Hollywood and Primrose Hill are all abuzz over the strange, red, circular remnants of this ancient East Asian practice of placing thick glass jars of flame-stoked air over the upper, lower back, shoulders--even the bottom of your foot! "Cupping" comes in for its close-up. Is it really any different (more fraught with risk?) than a good deep-tissue massage though?
Blame it on Gwyneth. At least that's the version I have heard. When the facial yoga
guru appeared at red carpet events this past winter with crop circle
shaped welts and bruises on her shoulders lain bare, all the E!TV
world wanted to know.
And apparently the celebrity following is not limited to the Talented Mr. Ripley cum Shakespeare in Love leading lady. Jennifer Aniston, Victoria Beckham, Jessica Simpson and David Arquette all posed for a flurry
of UK features on the topic over the past couple of months. (Finally. A dude. Even if I have no idea who he, or Jessica Simpson for that matter, is. Yes, I live under a rock, and given the realistic current alternatives I rather like it that way. Oh wait, another one. Looks like Gwyneth got Coldplay hubbie
hooked as well.)
Even the staid (if scandal
felt the need to get in on the action.
One of many
online demos (this one of the more traditional "fire cups") can be viewed here
And for images (both soothing and disturbing) of cupping in action as well as, well, the aftermath, you can Google
as easily as I can!
I will be posting more stuff on cupping over the weekend, but I welcome readers' comments and experiences.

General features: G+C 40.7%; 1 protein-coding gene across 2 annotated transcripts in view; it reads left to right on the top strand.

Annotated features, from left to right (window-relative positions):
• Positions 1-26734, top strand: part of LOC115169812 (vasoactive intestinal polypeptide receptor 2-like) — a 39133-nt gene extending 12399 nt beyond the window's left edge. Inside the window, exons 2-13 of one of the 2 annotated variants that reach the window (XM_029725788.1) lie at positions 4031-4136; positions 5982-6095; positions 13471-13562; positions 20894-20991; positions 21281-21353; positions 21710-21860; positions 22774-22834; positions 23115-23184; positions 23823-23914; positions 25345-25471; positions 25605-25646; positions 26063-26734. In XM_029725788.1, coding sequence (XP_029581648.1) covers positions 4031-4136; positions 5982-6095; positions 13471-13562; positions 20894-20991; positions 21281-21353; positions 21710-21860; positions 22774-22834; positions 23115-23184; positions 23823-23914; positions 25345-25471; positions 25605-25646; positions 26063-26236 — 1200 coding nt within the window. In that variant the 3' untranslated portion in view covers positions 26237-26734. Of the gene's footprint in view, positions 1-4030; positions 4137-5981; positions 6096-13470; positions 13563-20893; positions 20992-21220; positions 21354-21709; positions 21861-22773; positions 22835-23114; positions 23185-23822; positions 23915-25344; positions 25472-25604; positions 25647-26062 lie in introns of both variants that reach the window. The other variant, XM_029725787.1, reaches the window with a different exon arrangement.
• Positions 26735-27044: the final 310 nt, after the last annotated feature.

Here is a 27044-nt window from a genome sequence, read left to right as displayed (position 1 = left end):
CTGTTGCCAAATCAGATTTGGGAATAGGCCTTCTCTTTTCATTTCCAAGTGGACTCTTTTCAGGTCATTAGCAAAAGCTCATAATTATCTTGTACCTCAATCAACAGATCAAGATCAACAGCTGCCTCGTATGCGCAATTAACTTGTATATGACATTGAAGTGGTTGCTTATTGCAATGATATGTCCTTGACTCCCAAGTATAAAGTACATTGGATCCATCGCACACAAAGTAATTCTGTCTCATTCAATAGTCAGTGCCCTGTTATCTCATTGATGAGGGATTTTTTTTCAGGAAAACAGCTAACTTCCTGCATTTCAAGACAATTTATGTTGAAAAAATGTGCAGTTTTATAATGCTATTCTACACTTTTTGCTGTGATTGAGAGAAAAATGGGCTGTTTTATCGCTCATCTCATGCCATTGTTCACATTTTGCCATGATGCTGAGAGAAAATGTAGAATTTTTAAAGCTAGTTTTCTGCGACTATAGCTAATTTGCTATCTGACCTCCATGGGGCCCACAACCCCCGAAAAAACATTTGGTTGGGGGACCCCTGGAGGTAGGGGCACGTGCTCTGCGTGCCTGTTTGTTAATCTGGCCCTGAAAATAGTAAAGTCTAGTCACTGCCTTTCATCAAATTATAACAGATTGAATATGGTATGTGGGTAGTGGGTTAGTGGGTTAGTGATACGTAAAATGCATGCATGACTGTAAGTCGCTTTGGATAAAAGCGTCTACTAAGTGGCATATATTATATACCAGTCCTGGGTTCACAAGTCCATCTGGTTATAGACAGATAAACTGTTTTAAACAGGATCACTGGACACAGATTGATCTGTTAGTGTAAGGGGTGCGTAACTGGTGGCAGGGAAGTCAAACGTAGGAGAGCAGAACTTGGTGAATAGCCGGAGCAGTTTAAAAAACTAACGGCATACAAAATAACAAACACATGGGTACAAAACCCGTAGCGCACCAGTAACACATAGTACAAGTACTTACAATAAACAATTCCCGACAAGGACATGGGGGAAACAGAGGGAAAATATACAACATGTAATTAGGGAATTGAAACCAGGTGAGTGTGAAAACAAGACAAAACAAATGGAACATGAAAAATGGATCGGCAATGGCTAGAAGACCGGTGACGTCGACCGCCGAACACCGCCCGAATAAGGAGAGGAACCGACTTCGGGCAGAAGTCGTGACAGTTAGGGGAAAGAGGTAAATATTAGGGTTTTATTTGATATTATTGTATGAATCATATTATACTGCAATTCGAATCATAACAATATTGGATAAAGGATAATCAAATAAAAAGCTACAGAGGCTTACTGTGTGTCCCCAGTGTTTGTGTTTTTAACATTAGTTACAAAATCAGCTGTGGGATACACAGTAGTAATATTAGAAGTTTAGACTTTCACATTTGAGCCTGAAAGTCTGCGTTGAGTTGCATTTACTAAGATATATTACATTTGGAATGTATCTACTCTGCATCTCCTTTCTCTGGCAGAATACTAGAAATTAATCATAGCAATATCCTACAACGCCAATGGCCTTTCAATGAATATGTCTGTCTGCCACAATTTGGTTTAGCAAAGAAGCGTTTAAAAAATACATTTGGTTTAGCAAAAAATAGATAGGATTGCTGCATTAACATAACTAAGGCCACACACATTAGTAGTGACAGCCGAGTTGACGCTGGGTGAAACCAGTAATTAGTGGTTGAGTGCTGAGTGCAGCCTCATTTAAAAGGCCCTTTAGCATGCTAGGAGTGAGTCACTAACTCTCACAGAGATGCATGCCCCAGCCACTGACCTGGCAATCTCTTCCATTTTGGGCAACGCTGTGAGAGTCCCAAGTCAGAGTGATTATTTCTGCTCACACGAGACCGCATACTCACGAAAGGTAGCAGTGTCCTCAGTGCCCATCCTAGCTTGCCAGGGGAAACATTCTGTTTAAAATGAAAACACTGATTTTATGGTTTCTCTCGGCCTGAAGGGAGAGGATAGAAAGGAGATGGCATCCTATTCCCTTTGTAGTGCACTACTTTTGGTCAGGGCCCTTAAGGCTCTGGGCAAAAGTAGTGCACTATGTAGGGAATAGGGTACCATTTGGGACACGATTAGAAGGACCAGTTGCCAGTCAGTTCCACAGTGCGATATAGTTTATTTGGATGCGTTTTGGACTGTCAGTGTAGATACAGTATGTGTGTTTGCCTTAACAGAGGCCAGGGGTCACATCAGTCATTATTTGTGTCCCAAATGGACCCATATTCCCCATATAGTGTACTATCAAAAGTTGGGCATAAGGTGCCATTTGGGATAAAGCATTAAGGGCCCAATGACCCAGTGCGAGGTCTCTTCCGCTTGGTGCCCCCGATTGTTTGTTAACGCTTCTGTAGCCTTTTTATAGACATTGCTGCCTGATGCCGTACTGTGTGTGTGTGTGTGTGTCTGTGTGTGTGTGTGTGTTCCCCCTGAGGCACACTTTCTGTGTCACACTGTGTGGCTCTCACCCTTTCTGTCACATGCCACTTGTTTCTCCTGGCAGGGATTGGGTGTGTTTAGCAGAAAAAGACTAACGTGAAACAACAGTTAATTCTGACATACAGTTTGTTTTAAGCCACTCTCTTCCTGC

If you head to the shores this perfect pre-summer beach weekend, let me know if there really are people out there sporting tell-tale signs of the latest celebrity fad. I myself will be home in front of the AC working my way through the series of 10-18 facial firming asanas
Mike is due to complete his five-year licensing program in East Asian medicine in the spring of 2014 and is eager to return to the working world. He looks forward to applying the fruits of his study and life experience to helping people minimize the use of life-long drug taking and to discover more effective management of conditions for which suboptimal or no effective treatment currently exists.
In 2013 he presented his insomnia research at the biannual meeting of the Society for Acupuncture Research and to the Center for Integrative Medicine at the University of Maryland School of Medicine in Baltimore, MD. He currently serves as a peer reviewer for The American Acupuncturist, a quarterly research journal of the American Association of Acupuncture and Oriental Medicine. He can be reached in New York City at firstname.lastname@example.org
From 1990 until shortly before it closed its doors, he was part of the clinical research team at St. Vincent's Hospital in Greenwich Village, NY. His research and that of his colleagues has been presented at medical conferences world-wide and published within the pages of The New England Journal of Medicine, Lancet, Annals of Internal Medicine, Clinical Infectious Diseases and others. With Dr. Ramon A. Torres, he co-authored chapters for two medical textbooks.